It could take a lot of effort to figure out what a Realtor has learned through years on the job and ongoing education. That learning curve may not be worth your time, especially if you are home shopping and the buyer’s agent commission is covered by the seller with no apparent price bump based on comparable listings.
Factors to Consider When You Buy Without an Agent
So now that you have read about how to buy a home without a Realtor, as well as the pros and cons, perhaps you are still thinking that flying solo is right for you. If so, do one more check-in and consider these factors:
You will not have in-depth, ongoing insight into housing prices in the area where you are searching. A Realtor can help you understand pricing history, potential upcoming property-tax hikes, local drainage or flood potential, and more. They are often skilled at pointing out distinctive features as well as potential problem areas with homes.
Real estate agents typically have years of experience knowing when a home seller is negotiable and by how much. They can guide you through offers and counteroffers, as well as bidding wars. They also know next steps if a home inspection points out significant problem areas or if there are hitches as you work through your mortgage contingencies. This can save you time and stress, as well as keep your deal in play.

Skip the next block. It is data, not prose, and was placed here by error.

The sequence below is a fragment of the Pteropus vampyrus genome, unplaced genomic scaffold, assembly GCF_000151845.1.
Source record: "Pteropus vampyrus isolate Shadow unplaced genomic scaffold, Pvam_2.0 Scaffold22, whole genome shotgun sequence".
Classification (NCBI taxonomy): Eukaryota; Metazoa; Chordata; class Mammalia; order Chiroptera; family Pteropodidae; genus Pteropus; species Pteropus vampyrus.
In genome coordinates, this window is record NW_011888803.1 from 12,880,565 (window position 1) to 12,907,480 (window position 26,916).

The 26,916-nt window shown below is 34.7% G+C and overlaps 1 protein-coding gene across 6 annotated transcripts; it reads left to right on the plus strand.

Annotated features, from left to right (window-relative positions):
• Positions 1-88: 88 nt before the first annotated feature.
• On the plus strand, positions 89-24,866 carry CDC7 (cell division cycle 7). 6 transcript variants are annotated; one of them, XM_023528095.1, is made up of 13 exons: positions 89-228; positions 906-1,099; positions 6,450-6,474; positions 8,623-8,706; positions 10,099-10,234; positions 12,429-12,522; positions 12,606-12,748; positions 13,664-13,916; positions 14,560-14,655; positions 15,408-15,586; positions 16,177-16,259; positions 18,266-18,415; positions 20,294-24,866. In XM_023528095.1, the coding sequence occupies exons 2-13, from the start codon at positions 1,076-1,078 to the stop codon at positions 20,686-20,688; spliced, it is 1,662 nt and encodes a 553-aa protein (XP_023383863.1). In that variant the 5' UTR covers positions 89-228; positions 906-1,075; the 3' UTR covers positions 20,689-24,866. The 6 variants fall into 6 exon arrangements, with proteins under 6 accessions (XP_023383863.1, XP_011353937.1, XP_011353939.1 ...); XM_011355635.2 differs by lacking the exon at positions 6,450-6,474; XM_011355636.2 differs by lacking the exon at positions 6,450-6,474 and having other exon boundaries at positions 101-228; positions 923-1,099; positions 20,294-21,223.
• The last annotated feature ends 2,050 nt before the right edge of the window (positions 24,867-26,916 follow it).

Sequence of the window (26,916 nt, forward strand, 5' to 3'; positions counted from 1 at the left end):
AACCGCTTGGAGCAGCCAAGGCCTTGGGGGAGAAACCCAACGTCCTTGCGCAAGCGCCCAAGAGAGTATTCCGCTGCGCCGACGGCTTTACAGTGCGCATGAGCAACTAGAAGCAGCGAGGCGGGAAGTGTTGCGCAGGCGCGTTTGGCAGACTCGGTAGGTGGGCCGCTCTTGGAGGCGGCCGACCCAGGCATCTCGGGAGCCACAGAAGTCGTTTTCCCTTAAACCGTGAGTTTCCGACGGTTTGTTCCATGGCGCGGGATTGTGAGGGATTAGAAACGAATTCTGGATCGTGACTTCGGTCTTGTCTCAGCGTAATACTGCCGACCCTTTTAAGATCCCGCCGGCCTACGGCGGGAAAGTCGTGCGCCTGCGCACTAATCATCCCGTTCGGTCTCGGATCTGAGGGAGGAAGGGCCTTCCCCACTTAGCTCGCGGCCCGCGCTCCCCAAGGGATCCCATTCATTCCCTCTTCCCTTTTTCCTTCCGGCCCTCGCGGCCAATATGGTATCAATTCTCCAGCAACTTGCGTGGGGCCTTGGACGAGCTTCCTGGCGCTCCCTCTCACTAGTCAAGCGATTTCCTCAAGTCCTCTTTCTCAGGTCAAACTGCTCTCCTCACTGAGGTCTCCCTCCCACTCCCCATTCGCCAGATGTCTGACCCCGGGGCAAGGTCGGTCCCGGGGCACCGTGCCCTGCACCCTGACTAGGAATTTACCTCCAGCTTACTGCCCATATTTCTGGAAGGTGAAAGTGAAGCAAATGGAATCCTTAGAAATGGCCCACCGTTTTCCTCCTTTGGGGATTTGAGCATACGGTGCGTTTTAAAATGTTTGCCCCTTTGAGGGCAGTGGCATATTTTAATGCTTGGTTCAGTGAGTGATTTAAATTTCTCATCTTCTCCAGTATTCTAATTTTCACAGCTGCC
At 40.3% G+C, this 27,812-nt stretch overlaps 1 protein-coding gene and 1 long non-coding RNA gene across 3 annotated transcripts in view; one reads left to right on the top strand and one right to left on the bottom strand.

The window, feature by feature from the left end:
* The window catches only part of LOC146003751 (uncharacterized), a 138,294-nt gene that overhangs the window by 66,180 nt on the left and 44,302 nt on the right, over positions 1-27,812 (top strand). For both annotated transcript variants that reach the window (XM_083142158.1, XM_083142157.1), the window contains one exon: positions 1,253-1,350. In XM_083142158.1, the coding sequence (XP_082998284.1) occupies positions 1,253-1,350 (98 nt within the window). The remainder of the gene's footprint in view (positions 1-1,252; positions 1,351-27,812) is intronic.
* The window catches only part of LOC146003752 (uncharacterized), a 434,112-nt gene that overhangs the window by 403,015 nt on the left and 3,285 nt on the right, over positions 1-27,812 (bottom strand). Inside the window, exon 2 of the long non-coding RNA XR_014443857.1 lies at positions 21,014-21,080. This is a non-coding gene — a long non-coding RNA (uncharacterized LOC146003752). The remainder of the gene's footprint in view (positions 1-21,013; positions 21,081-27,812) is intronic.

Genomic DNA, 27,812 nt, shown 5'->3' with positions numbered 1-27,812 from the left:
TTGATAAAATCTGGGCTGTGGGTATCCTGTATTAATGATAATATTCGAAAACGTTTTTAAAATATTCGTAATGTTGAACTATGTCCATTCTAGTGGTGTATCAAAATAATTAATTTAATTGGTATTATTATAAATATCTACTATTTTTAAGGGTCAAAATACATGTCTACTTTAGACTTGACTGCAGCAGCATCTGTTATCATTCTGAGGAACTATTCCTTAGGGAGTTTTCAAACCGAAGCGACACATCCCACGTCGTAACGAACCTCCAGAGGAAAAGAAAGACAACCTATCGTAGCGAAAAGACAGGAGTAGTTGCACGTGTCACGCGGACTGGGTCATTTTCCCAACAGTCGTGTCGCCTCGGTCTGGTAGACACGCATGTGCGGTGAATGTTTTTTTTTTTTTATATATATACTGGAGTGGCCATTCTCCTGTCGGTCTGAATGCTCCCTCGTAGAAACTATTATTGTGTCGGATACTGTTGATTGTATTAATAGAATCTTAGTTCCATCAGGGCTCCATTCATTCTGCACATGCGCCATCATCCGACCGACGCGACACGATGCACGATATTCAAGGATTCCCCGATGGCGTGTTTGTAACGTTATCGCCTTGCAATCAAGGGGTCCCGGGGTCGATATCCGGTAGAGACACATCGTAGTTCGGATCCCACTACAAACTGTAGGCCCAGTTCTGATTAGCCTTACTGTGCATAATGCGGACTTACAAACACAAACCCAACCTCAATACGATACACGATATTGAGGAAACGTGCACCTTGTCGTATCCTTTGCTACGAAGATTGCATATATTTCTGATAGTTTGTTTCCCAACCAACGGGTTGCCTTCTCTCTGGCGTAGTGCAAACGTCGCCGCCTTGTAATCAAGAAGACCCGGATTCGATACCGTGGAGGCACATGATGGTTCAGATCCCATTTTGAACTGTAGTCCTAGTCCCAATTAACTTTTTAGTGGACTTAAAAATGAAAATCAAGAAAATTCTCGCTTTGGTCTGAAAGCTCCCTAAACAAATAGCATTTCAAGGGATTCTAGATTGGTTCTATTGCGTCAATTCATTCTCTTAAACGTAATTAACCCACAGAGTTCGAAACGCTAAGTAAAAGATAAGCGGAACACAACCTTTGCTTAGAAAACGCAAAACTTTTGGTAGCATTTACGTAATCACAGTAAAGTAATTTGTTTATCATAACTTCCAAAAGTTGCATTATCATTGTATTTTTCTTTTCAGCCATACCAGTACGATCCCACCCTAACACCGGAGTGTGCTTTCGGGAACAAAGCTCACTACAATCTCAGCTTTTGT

Red Tape and Paperwork
Bidding on and purchasing a home involves all kinds of paperwork, including mortgage applications, offers, contracts, title searches, and more. For someone who is not familiar with the process (you, quite possibly), this can be a steep, time-consuming, and possibly frustrating learning curve. A Realtor can help alleviate a chunk of this burden.
As noted above, it can take a village of professionals to finalize a home sale. Some of the people who may be involved include mortgage brokers, home inspectors, roof inspectors, real estate lawyers, contractors, and more. Most real estate agents have an extensive network to quickly get you the connections you need to qualified professionals.
Do you need a real estate agent to buy a house? No, you don’t. It’s entirely possible to learn how to buy a home without a Realtor and avoid paying the commission (or higher price that a broker’s fee can trigger). Just realize all of the work and risk involved in finding a home, making an offer, handling contingencies, and closing the deal.
Whether you do or don’t use a real estate agent, if you’re not an all-cash buyer, you’ll need to finance the purchase.
SoFi can help: We offer mortgage loans with competitive rates, and qualifying first-time homebuyers can put as little as 3% down.
Terms, conditions, and state restrictions apply. Not all products are available in all states. See SoFi.com/eligibility for more information.